It turned out that these irregularities were not random, although their frequency was lower than the fundamental pitch under analysis. Intertwined within the noise were sub-harmonics. "In a bowed string, the string alternates between sticking to the bow and flying back. A noise happens when the string is flying back. The fact that you're pulsing noise into a highly tuned resonator means that a previous noise reverberates and will affect the noise that happens sometime in the future, over a few periods. That's where the sub-harmonics come from." (Sub-Harmonics also exist within wind instruments where higher pitches resonate at fractions of the instrument's total length, but still have the full length of the horn to traverse.) Adding synchronized noise to the model improved the realism of the sound significantly. "Pulsing the noise during the slipping part of the bow sounds right and gives you sub-harmonics," Chafe continues. "You also don't need an extra control signal for the noise, like a finger on a "noise" wheel, because it's there as part of the physical model."

Chafe tested his cello model with a familiar ritual--tuning it up. "The hardest thing in the world was to make this thing go in tune," he explains. "Every time I had a bug in my program it would express itself as being slightly out of tune!" Additional refinements are hampered somewhat by the lack of real-time control over the model. "Let's say I did a more complete cello," Chafe explains, "and wanted to hear how it responds to a different amount of rosin. It would be very tedious to run that experiment without having a knob that said 'rosin coefficient' to turn until you got it right. It's all very intuitive when listening, but poking numbers into equations is not an easy way to learn."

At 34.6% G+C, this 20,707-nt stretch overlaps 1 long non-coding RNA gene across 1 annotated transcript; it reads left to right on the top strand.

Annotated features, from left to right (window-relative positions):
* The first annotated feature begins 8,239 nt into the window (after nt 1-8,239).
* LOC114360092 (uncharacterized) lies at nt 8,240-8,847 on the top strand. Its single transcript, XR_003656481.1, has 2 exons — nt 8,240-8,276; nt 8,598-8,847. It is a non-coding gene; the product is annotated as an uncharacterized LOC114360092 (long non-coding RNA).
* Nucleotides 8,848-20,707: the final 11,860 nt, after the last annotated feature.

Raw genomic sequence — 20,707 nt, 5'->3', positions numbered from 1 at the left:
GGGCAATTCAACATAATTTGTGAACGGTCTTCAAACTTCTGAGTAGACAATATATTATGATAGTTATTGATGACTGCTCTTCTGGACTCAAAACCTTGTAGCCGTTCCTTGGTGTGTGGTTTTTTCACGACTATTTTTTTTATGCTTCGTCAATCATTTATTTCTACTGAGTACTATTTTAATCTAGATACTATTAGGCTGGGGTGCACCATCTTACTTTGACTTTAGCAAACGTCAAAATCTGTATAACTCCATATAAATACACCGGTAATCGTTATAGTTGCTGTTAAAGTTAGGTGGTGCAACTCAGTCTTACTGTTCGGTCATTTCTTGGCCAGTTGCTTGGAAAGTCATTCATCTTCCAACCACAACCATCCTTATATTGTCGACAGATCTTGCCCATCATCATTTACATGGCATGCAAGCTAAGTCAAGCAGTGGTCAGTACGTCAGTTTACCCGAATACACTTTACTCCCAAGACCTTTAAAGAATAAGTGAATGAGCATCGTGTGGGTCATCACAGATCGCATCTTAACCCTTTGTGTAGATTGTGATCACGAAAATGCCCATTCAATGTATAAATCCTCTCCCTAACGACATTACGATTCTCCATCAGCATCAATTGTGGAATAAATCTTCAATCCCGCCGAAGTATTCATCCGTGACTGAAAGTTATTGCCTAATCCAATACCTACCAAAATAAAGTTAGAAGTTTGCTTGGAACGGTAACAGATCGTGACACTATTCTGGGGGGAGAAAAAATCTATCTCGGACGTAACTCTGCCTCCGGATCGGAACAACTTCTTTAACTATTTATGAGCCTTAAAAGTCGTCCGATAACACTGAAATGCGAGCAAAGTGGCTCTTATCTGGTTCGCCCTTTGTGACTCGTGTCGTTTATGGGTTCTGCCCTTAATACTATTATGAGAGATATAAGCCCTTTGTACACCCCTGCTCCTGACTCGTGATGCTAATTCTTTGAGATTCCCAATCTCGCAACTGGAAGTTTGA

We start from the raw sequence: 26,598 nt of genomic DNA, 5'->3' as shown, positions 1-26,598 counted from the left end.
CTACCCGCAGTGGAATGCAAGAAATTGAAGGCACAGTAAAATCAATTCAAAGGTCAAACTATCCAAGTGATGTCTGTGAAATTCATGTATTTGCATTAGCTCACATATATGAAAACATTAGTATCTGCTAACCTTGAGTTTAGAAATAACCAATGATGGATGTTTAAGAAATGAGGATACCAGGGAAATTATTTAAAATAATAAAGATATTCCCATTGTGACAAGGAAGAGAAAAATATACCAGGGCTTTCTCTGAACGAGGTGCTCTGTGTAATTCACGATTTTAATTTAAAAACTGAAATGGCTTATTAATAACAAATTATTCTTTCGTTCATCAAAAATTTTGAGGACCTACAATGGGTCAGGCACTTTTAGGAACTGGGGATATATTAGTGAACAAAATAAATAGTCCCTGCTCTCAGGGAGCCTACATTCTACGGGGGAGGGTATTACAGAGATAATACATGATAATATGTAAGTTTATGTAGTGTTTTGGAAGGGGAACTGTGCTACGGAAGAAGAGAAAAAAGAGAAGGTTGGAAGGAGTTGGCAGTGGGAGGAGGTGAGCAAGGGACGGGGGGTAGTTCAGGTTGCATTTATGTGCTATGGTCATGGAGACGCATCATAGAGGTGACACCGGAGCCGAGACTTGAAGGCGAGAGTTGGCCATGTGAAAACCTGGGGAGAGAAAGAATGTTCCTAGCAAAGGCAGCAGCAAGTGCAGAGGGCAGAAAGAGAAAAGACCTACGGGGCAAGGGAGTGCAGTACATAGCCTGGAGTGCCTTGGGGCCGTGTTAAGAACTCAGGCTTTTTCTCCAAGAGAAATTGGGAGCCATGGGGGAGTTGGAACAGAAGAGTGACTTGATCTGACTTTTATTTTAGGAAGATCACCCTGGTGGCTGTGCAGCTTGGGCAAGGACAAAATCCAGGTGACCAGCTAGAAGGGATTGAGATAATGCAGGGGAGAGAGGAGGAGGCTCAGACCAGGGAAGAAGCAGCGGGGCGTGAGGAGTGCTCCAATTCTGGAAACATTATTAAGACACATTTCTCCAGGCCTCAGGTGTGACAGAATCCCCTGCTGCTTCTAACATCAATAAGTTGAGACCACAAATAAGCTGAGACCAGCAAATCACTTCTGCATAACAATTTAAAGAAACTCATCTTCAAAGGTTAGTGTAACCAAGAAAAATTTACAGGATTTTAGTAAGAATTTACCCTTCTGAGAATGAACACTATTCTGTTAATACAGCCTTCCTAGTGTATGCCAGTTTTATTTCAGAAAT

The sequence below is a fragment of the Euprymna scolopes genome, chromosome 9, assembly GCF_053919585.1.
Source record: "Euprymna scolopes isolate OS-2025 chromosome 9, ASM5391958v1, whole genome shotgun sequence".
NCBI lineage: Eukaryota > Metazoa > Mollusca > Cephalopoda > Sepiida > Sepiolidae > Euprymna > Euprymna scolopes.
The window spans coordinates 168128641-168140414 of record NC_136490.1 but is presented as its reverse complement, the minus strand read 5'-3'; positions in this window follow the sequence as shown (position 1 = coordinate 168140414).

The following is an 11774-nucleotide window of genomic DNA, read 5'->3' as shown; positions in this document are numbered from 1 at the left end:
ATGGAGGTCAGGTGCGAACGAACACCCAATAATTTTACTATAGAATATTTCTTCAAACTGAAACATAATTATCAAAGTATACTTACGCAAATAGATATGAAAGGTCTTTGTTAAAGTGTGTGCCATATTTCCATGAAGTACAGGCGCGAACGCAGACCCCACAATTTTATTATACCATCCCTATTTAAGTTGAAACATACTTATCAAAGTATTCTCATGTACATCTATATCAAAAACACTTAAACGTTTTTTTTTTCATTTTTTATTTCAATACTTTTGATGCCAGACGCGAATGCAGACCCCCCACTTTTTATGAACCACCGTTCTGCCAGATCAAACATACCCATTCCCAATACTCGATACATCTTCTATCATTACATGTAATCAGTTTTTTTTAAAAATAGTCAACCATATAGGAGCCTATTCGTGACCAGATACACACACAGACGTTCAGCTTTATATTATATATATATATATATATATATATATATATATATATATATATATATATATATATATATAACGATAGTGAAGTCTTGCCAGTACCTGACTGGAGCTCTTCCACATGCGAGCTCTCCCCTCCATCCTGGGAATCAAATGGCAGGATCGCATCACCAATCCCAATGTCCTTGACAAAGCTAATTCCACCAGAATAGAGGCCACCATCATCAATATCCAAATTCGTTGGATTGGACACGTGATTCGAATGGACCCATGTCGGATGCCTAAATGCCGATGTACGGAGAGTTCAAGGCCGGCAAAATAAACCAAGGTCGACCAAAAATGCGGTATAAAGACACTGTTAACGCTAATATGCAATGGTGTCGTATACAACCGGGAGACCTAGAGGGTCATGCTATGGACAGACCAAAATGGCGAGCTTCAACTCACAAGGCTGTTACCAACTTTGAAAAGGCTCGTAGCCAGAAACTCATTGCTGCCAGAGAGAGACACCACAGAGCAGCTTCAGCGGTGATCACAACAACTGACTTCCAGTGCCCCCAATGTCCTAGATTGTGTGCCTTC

Nevertheless, Chafe is optimistic about the future of waveguide synthesis and physical modeling. He expects to see commercial applications of the technology appearing soon . "It's technically feasible now, and we'll see this stuff brought to market in short order, I'm sure. The benefits are pretty obvious to players that like to get expressive control. As of yet, no one's finished a piece of music using this approach. It's all kind of speculative, a lot of test tones--I think we're just at that point where there will start to be some interesting music made."

Those interested in further reading should start with "On the Oscillations of Musical Instruments", by McIntyre, Schumacher and Woodhouse in the Journal of the Acoustical Society of America, November 1983 and "Musical Applications of Digital Waveguides," by Julius O. Smith, Stanford University Depart of Music Report, STAN-M-39, 1987.